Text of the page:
Sample Music Paper on Concert Music
Concert music has evolved from the Baroque era to the modern day with apparent similarities and differences. Changes in technology have not only affected how music is produced, but also how it is performed and experienced. This paper explores the evolution of concert music by observing two live concerts from the two eras. It analyzes the contrasts between the music era and the overall concert experience. The paper then explores the changing role of concerts as well as concert-goers and articulates the reasons people go for concerts. Lastly, the paper explores how changing technologies have influenced the way that music is experienced.
It is necessary to mention that the two concerts were enjoyable. The rock concert was electrically charged with the crowd participating in the performance. The loud music accompanied by the numerous instruments was fast paced leaving one feeling a part of the crowd. The music was also enjoyable and contained a message. Since numerous songs were played back to back, there was a diversity that added to the whole experience. The baroque concert was also enjoyable, as it had soft music accompanied by instrumentals that were soothing to the heart (Vivaldi). The lighting was also ambient, and the performance was well coordinated. The two concerts, although different, were, thus, both enjoyable.
The music in the two eras has numerous similarities and differences. Both eras incorporate the use of instruments in the performance as seen in both concerts. The music is also coordinated and rhythmic and both use contrast for great effect. There are, however, apparent differences. Where the baroque music is slow and deliberate with soft beats, the rock music is loud, contains fast beats, and is more electrically charged. Where the baroque music is performed in quiet concerts with cool lighting and a rather passive crowd, the rock music is performed in halls that have fancy lighting and the crowd is active, just like in Road to Revolution (Park).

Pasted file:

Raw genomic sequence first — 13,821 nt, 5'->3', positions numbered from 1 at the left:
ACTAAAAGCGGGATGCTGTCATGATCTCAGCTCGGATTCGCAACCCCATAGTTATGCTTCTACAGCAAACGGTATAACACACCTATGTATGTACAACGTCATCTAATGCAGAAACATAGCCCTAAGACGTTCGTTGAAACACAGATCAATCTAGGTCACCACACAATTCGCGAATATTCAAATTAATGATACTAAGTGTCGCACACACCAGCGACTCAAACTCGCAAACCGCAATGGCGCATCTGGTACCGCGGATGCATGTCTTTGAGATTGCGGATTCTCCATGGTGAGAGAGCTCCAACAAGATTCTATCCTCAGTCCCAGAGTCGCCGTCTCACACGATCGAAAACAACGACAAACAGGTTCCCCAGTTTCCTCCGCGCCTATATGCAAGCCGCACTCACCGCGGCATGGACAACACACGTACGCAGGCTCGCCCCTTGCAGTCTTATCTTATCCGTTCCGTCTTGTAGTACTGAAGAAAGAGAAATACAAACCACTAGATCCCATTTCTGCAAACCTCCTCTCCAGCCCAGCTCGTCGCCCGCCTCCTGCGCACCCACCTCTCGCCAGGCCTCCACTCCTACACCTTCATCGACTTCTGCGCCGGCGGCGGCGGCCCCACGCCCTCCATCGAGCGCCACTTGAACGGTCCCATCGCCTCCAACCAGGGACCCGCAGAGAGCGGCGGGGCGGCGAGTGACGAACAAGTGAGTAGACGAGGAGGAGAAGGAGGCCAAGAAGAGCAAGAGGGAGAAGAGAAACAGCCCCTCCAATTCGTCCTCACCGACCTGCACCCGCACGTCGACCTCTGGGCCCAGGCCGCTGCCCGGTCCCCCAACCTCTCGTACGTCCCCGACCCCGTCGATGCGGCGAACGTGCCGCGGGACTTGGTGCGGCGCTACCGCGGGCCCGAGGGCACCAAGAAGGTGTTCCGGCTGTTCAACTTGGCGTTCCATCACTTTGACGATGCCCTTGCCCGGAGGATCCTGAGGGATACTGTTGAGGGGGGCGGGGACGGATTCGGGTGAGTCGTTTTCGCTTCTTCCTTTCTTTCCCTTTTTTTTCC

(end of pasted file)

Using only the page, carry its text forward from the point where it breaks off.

The role of concerts has also evolved over the years, but still having the same energy to entertain people. In the classical era, concerts were the primary way that people experienced music besides listening in on the radio. People also did not own music and had to attend live concerts to hear any type of music, whether new or old. In the present era, where music piracy and downloadable music are rife, concerts have been pushed to the background, and people only attend them for the experience or as a social event. Additionally, while before, concerts were the chief way for classical artists to earn an income: presently, live concerts make a small percentage of artists’ income with some artists preferring not to go to the concert.
Music concerts have been preferred since the classical era with big differences on who attended these concerts. In the classical era, concerts were popular among the rich and powerful; and concerts were filled with impeccably dressed ladies and gentlemen. The older generation also attended the most. Concerts have evolved, and, today, there is a clear distinction between the type of the concert and the people attending. A majority of the young generation attends popular rock concerts that are hip with rowdy crowds and a lot of dancing. The older generation prefers attending classical concerts that are quiet with little in the way of dancing. Due to the cheap rates of most concerts by relatively unknown artists, people from all economic and social backgrounds attend live concerts presently.